Cadillac offered different levels of suspension tuning, ranging from what it called the FE1 package in the softest way to FE3 at the firmest and most versatile. FE3 is where Magnetic Ride Control exists, as well as the differential lock for automatic equipped models. It also has a sportier steering ratio and 18-inch forged alloy wheels with summer tires. Then there was the Carbon Black sports package that added Recaro seats and a black chrome grille, and a carbon fiber package that added some cool exterior touches, including suede on the steering wheel and gear lever. Other finer points and technical options in the interior included the UE4 Driver Awareness Package with some useful advanced driver assistance technology, Seating Package for a more comfortable and adjustable driving position, and Cold Weather Package for heated seats and an automatically heated steering wheel (critical for Cadillac’s own backyard, the midwest).

For enthusiasts, FE3 suspension seems to be the sweet spot when paired with rear-wheel drive, the manual transmission and both drivetrains. Reviewers seemed mixed when it came to manual versus automatic—three pedals are always more fun, and some found the automatic fast but jerky.

With this spec as the foundation, there are some cool things you can do with it in the aftermarket.

Tuner friendliness


It may sound like I’ve been living under a rock for the past 10 years, but there’s a surprising amount of aftermarket support for the ATS. I think that has to do with the fact that there’s a Cadillac decal on the grille, but the ATS is indeed no stranger to anyone prone to turning the key a bit.

Companies like Renick Performance, Mod Bargains, Race Chip, Trifecta Performance, Vermont Tuning, RPM Motorsports and ZZ Performance offer substantially cool stuff for this compact steed, such as tunes, intake and exhaust systems, suspension components, brake upgrades, wheels and more. For those hungry for more grunt, adding at least 60 horsepower to the 2.0T engine is a simple proposition. Then, with plenty of digging, there are also options straight from GM, including throwing some gently used factory upgrades on a less-named one. Big swaps like integrating Magnetic Ride Control would be a bit of a bear though – you might be better off considering aftermarket passive damping options from KW, Eibach, H&R and BC Racing.

reliability issues


Overall, things don’t seem too bad with the Cadillac ATS, at least compared to its more complex European rivals (*cough* N20B20 engine in the F3X BMW 3/4 series). According to, shaky automatic transmissions, the CUE infotainment system and wheel discoloration are the top three complaints. The wobbly car is an easy fix, but just opt ​​for the manual transmission.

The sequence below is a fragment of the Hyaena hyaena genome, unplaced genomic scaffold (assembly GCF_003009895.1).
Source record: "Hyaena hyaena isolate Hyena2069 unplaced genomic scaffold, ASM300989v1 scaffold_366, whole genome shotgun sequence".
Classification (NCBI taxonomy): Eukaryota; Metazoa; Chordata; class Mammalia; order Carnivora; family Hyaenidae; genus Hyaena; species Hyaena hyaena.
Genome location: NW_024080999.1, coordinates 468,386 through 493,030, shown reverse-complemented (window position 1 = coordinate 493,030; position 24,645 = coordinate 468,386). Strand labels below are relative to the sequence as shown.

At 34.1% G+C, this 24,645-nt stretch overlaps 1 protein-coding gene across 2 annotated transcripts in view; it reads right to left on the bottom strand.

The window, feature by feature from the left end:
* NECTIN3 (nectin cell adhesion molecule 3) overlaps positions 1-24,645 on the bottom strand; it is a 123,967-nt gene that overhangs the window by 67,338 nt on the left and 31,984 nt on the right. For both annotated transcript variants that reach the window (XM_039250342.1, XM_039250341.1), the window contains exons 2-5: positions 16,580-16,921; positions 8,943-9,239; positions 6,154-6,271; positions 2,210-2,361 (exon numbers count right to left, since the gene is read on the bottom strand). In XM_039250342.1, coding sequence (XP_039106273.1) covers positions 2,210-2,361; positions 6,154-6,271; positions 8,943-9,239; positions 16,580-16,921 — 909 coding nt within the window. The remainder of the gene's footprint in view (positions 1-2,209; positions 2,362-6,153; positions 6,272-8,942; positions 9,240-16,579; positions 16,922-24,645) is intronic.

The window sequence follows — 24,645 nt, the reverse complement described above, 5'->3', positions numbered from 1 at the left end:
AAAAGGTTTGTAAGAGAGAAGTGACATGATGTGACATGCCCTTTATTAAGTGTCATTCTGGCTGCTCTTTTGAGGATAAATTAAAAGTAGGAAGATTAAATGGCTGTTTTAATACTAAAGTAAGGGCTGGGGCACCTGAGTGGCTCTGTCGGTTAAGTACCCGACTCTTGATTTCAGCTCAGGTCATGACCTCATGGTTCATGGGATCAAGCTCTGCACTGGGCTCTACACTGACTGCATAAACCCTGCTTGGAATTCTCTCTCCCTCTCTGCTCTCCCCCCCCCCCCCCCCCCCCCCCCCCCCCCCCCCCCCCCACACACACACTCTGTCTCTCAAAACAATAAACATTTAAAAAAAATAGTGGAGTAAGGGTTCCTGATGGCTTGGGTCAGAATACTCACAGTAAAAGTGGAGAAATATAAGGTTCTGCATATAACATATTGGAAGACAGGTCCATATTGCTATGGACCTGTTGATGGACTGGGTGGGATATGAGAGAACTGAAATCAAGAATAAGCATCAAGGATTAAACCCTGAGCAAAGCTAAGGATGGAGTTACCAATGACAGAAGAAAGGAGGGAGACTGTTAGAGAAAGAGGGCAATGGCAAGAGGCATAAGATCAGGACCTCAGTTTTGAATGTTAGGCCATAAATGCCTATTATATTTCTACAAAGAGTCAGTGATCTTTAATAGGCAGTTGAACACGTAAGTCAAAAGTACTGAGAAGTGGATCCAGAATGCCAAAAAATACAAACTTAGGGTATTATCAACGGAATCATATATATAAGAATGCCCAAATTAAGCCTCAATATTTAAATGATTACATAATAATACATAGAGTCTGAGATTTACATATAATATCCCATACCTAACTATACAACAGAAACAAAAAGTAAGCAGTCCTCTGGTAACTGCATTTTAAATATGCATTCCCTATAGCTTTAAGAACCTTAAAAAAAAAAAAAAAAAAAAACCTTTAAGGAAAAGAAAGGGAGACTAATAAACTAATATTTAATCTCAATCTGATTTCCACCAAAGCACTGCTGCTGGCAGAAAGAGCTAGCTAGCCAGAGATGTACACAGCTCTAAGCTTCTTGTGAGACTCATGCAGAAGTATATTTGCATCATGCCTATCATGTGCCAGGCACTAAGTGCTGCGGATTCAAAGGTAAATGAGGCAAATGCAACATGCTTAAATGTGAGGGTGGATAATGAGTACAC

Diving deeper, other sites discuss a few other strange issues, including failed drivetrain seals, broken axles, coolant leaks, misfires (especially for the 2.0T), electrical failures on early generation models, transmission cable failures, and power steering failures. The last two are pending recalls that can be reinstated free of charge. Forums also have many informative discussions on these issues, so check them out if you’re in the market.

As always, a thorough test drive and inspection is always a good idea, and the more service history available the better. There are still some examples with very low mileage on the used market, which could bode well for minimizing overdue maintenance.

Worth a look?

Price-wise, it seems that early 2.0T-equipped, automatic and rear-wheel drive models can be found with under 120,000 miles for just $10,000. However, anything with a manual transmission and under 80,000 miles is more in the $18,000-$25,000 range and a little rarer.

The Cadillac ATS seems like an underrated choice for enthusiasts looking for used compact luxury. The chassis and steering are highly regarded, it possesses some good performance minerals and it’s pretty cool to find such a platform in something designed, engineered and assembled by our fellow Americans in the great state of Michigan. As much as I write about depreciated options by European brands, I still support the home team, and I don’t think I’m alone in this sentiment.